A Liverpool tour guide who has spent decades educating people about the city’s role in the slave trade has been a Citizen of Honour.
The award formally recognises individuals who have made a significant, exceptional or unique contribution to enriching the image of the city and/or its citizens.
Eric Lynch – an honorary Ghanaian Chief who is a true descendant of African slaves through his father and mother’s father being born in Barbardos – has run a slavery history tour since the 1990s.
His tours includes monuments and reminders of the slave trade, which much of Liverpool’s wealth was built on, but many people do not know about.
The 86 year old left school at the age of 14 unable to read and write and eventually became a shop steward at the city council – where he started race awareness courses for local authority staff and Merseyside Police, and also supported a campaign for a slavery museum.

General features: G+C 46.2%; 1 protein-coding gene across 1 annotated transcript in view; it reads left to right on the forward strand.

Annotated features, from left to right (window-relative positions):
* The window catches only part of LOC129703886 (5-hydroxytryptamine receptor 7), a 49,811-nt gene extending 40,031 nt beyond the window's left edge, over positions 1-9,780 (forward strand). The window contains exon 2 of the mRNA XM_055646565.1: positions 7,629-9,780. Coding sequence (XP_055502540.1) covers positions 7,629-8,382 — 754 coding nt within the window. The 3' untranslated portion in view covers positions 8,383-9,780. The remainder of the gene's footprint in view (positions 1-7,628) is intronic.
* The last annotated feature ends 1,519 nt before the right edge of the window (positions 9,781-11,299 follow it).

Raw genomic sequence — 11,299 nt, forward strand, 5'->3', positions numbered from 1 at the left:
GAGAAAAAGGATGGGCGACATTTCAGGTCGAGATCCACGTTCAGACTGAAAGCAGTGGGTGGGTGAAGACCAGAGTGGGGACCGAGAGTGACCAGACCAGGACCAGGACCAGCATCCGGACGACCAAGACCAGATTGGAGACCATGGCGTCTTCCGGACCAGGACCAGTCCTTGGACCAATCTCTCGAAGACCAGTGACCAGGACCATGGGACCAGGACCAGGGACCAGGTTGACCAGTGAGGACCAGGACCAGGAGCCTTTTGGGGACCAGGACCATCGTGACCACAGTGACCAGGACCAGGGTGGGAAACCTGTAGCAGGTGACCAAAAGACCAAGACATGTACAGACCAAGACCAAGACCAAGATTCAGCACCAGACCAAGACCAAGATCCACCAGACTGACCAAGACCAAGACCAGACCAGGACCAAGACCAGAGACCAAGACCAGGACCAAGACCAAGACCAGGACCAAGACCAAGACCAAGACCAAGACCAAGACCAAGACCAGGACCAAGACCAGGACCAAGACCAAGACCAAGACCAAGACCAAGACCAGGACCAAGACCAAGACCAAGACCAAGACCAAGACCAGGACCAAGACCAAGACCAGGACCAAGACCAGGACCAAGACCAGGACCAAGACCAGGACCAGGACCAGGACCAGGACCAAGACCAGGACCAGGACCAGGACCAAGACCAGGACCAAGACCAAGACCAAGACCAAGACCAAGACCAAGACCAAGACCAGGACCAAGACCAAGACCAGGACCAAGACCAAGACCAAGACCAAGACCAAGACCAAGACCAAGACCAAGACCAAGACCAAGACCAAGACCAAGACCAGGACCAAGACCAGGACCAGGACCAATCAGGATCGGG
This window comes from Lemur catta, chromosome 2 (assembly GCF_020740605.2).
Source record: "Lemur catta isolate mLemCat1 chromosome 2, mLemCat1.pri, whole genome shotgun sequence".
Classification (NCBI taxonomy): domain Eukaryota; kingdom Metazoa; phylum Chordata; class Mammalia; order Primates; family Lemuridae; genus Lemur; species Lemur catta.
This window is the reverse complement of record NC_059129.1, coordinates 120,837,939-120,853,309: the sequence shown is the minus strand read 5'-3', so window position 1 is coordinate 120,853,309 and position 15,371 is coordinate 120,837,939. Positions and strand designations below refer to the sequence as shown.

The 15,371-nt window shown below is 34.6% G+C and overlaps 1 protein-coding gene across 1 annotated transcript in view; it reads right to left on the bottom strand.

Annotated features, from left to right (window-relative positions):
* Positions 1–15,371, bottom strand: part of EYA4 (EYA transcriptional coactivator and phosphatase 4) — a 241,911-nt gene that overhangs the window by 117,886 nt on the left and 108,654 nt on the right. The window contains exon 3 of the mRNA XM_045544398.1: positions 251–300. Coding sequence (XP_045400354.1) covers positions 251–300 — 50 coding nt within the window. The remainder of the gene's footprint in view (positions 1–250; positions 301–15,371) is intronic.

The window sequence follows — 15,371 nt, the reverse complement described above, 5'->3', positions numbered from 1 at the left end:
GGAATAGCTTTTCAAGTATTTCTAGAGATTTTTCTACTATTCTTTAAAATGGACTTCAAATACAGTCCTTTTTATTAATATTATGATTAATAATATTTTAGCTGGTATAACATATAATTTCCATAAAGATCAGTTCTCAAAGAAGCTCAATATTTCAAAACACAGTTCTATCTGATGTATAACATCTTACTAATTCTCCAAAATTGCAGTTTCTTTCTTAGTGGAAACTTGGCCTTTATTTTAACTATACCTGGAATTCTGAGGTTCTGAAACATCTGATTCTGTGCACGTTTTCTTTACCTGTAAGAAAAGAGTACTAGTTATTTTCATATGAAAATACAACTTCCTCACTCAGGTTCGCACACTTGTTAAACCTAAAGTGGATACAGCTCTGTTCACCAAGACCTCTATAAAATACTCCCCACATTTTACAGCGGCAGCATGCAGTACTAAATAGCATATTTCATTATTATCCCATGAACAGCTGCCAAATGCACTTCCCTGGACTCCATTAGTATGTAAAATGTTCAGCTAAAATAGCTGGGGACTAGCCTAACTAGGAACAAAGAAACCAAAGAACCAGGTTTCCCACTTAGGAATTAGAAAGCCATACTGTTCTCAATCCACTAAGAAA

Lord Mayor, Cllr Christine Banks, said: “The Slave Trade is an uncomfortable truth about Liverpool’s past, but it is for that reason that it is vital that we never, ever forget it and continue to educate people about it.
“Eric Lynch has been an inspirational champion for black history, opening people’s eyes to the harsh reality of our past so that we can understand it and learn lessons.
“Sadly, although the slave ships of the past have long gone, slavery is still a global issue and something we must continue to raise awareness of.”
Mayor Joe Anderson, who proposed Eric Lynch for the Citizen of Honour award, said: “Eric’s dedication to raising awareness of black history over many years is something I am delighted we are honouring.
“It is much deserved, particularly as he was raising awareness of this issue long before the city apologised for its role in the Slave Trade and campaigning for a museum dedicated to slavery.”
Eric Lynch said: “No-one was more surprised than me when I found out that the Town Hall wanted to make me a Citizen of Honour.
“Doing the tours has changed my life, whether it’s through meeting people from around the world, doing interviews for international TV crews or travelling to Richmond in Virginia to speak about my work.
“It’s important that we don’t forget the slave trade. The Jewish people will, rightly, never forget what happened to them during World War Two, and black people should not forget the African holocaust.”